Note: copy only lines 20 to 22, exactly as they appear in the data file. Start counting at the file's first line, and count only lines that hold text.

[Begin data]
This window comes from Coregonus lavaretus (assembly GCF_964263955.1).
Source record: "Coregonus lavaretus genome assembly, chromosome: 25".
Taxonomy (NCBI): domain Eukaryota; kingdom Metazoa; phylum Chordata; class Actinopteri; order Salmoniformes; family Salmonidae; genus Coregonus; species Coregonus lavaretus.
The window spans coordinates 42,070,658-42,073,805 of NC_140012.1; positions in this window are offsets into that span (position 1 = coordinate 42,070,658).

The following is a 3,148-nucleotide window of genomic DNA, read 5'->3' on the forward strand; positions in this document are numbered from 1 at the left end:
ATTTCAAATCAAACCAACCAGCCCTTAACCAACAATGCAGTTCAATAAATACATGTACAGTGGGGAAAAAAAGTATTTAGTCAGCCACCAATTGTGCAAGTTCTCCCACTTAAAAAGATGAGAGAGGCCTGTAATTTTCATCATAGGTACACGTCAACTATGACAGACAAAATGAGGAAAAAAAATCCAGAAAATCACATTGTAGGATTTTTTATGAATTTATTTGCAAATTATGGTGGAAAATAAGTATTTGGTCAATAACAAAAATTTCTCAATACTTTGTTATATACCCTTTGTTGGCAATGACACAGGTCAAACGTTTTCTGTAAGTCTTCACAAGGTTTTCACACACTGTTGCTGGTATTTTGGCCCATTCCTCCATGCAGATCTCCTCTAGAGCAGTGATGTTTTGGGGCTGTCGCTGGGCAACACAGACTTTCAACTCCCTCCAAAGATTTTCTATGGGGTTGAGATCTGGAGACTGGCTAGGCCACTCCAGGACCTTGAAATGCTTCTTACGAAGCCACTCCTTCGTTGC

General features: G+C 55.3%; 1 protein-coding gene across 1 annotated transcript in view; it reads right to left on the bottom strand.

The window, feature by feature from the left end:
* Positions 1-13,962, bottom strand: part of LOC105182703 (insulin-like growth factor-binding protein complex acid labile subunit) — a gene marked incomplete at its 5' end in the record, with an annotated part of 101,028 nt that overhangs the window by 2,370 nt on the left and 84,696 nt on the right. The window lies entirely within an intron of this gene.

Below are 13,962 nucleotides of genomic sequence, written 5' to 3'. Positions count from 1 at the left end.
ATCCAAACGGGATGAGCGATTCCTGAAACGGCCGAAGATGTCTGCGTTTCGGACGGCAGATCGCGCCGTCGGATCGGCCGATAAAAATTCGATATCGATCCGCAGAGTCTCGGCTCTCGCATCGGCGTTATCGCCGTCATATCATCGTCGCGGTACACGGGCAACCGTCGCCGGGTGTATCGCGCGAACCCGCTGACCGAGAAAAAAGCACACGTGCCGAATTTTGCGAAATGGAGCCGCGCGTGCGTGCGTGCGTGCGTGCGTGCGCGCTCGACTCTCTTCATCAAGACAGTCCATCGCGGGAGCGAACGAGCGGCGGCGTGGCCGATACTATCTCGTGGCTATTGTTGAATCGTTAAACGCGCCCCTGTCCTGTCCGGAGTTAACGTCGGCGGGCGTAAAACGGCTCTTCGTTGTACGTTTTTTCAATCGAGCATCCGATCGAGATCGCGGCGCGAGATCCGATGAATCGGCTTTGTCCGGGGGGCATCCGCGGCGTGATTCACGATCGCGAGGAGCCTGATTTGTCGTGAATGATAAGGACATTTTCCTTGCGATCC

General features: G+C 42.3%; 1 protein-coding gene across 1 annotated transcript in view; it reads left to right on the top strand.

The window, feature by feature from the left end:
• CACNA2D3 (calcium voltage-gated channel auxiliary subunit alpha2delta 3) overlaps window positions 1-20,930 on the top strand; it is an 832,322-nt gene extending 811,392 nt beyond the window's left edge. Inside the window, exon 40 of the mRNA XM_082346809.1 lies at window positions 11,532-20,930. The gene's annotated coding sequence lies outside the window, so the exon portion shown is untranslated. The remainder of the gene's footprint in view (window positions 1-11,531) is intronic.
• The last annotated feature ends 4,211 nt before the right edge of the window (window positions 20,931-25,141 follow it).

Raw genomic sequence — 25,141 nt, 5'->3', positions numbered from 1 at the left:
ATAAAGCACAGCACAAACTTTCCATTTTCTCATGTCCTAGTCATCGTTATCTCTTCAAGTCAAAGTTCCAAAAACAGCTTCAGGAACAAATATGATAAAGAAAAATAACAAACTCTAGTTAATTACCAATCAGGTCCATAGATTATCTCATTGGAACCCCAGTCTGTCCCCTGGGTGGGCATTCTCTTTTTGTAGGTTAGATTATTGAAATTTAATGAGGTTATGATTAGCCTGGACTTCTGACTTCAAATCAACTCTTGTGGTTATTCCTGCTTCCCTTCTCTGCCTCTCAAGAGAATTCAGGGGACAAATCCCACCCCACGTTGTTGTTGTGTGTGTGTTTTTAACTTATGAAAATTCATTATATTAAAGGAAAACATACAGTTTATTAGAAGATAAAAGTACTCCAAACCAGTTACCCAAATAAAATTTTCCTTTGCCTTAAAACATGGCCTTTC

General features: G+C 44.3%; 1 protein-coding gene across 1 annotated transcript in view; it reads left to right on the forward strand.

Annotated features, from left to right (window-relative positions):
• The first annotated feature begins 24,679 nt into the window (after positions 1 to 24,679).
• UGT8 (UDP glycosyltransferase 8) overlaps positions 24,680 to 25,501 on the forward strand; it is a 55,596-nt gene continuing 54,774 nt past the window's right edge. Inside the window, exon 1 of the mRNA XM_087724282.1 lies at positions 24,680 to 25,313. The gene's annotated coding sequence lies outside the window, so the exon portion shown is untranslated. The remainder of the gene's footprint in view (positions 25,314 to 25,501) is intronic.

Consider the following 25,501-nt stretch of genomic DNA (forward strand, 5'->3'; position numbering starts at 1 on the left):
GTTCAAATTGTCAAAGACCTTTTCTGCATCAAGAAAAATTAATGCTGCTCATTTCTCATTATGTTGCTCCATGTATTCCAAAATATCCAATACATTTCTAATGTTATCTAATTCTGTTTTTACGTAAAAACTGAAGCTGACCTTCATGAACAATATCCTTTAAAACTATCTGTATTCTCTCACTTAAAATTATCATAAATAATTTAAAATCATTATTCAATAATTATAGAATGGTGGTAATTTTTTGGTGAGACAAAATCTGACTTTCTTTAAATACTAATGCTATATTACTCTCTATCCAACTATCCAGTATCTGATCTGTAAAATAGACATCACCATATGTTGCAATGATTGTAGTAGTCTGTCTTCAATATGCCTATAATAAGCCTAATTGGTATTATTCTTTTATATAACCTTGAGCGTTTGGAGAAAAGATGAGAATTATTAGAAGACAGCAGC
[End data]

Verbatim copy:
• The first annotated feature begins 24,679 nt into the window (after positions 1 to 24,679).
• UGT8 (UDP glycosyltransferase 8) overlaps positions 24,680 to 25,501 on the forward strand; it is a 55,596-nt gene continuing 54,774 nt past the window's right edge. Inside the window, exon 1 of the mRNA XM_087724282.1 lies at positions 24,680 to 25,313. The gene's annotated coding sequence lies outside the window, so the exon portion shown is untranslated. The remainder of the gene's footprint in view (positions 25,314 to 25,501) is intronic.

Consider the following 25,501-nt stretch of genomic DNA (forward strand, 5'->3'; position numbering starts at 1 on the left):